Several of Saltmarsh’s offices are receiving more detailed communications about evacuations, while general information is being communicated to other offices to keep the staff informed of what everyone is doing. “We started communicating with our staff starting Tuesday after we came back after Labor Day,” said HR manager Shannon Lands. “The safety of our employees is first and foremost. We want to make sure they stay safe, and their families stay safe. If they need to evacuate or take time off for their children, we allow them to take that time off with pay.”

She noted that Saltmarsh shut down its Central Florida office at noon on Friday. “Our priority is to make sure everybody stays safe," said Lands. “We’ve been communicating a lot through email. We also have an automated system where we can send out automated phone messages or text messages to all of our employees updating them on certain things. For example, depending on what happens with this storm over the weekend, we might have to make certain decisions, and the best way to find out is via our messaging system. We put in place a process earlier this week. The most important thing is conveying as much information to them as early as we can. The more communicating we can do with them, the better.”

Up to 30 to 40 percent of Saltmarsh's workforce works remotely, Bell estimates, and it's not always easy to keep track of everybody. One employee managed to finalize a report and head to a local bank that was closing at noon before getting around to doing her own disaster preparations. “It’s a colossal disruption that you can’t ignore,” said Bell. “You’ve got to bear down and do it.”

Boca Raton-based Shendell & Pollock, P.L., a law firm specializing in the defense of professional liability claims against accountants, moved items from offices into the interior of the suite, according to partner Ilana Hanau. “Management closed the building yesterday at 3 p.m.,” she said. “Employees were told to take their personal items home, and any food in the kitchen was thrown out, since power could be out for days. Our network is offsite but we expect to shut it down on Saturday in case of any surges or outages.”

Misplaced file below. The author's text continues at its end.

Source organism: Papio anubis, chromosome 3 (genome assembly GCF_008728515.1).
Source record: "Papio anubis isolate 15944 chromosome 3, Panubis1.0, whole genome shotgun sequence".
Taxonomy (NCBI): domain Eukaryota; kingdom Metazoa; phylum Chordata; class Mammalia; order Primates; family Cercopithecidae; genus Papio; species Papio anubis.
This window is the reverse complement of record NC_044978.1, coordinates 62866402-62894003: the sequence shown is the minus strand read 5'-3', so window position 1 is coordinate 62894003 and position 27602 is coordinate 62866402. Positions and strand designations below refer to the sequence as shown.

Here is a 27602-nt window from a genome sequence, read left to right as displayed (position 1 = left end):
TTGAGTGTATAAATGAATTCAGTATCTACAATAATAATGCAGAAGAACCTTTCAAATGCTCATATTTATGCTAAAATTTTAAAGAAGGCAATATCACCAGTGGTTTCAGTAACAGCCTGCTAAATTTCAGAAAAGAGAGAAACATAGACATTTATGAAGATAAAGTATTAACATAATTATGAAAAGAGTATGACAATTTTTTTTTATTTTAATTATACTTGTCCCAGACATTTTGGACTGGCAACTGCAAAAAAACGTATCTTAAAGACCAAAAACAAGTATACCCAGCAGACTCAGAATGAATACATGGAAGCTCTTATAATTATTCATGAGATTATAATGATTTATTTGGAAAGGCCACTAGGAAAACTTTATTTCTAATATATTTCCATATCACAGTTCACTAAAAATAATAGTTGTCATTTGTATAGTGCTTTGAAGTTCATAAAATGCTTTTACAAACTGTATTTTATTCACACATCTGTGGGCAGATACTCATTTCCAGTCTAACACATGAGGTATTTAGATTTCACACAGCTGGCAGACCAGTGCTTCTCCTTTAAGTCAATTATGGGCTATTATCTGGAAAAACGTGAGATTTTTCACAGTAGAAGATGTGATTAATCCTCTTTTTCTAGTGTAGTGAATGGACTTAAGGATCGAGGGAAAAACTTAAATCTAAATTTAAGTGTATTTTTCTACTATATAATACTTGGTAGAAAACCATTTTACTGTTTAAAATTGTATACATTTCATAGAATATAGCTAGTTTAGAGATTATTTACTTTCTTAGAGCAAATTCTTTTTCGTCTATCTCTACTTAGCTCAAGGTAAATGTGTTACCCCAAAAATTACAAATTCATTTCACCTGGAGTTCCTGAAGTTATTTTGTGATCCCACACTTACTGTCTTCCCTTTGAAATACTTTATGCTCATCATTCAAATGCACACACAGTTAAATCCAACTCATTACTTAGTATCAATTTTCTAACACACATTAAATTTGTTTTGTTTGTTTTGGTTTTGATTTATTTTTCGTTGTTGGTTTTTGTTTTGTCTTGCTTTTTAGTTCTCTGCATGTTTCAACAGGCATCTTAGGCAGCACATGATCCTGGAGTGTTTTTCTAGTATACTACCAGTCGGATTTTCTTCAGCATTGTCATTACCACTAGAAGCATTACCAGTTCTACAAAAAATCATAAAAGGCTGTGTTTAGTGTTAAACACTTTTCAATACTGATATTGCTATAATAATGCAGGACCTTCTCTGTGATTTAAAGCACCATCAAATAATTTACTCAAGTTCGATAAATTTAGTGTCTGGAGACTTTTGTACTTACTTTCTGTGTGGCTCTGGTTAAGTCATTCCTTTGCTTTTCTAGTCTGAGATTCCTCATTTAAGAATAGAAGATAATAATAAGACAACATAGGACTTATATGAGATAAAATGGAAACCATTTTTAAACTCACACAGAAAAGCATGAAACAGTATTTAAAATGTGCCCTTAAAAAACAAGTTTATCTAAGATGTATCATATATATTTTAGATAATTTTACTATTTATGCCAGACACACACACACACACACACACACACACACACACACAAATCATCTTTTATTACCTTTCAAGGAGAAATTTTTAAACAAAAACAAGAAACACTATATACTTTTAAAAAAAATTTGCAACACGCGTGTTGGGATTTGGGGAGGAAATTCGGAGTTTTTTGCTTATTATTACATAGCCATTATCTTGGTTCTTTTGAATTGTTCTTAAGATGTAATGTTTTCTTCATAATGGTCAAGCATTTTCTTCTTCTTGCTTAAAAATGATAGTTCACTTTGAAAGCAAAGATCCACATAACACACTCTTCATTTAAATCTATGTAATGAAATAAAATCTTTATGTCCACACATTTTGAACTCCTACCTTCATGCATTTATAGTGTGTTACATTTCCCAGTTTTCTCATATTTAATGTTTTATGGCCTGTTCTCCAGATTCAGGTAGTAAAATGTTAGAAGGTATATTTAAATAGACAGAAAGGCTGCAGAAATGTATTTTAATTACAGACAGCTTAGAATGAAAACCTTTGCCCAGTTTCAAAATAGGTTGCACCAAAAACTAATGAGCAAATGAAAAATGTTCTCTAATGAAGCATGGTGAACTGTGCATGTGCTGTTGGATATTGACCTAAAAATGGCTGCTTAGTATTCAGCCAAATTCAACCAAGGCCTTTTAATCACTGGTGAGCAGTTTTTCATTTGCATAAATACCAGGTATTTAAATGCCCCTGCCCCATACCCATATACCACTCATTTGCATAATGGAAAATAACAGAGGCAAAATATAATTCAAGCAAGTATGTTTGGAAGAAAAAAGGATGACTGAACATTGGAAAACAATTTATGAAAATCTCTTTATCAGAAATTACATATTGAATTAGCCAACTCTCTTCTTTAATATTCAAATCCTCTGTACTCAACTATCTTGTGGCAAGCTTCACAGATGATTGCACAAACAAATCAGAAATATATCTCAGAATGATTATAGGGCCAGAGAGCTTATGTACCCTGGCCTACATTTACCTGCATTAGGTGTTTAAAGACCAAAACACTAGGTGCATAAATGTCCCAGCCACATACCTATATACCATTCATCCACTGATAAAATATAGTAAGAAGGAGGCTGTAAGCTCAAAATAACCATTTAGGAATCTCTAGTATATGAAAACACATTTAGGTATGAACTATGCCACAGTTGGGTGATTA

Some firms are sending out automated reply messages to clients and others who contact them. Jorge De La Torre, a partner at Miami-based Kabat, Schertzer, De La Torre, Taraboulos & Co., had the following automated reply: “In light of the impending Hurricane Irma, our office will be closed on Thursday (9/7) and Friday (9/8),” he wrote. “We expect to be operational and back in the office on Monday (9/11), depending on the weather and the extent of the aftermath. I apologize for any inconvenience that this may cause. Thank you.”

Contractors prepare a home ahead of Hurricane Irma in Miami, Florida.
Contractors prepare a home ahead of Hurricane Irma in Miami. Jayme Gershen/Bloomberg

Register or login for access to this item and much more

All Accounting Today content is archived after seven days.

Community members receive:
  • All recent and archived articles
  • Conference offers and updates
  • A full menu of enewsletter options
  • Web seminars, white papers, ebooks

Don't have an account? Register for Free Unlimited Access

Michael Cohn

Michael Cohn

Michael Cohn, editor-in-chief of AccountingToday.com, has been covering business and technology for a variety of publications since 1985.
Roger Russell

Roger Russell

Roger Russell is senior editor for tax with Accounting Today, and a tax attorney and a legal and accounting journalist.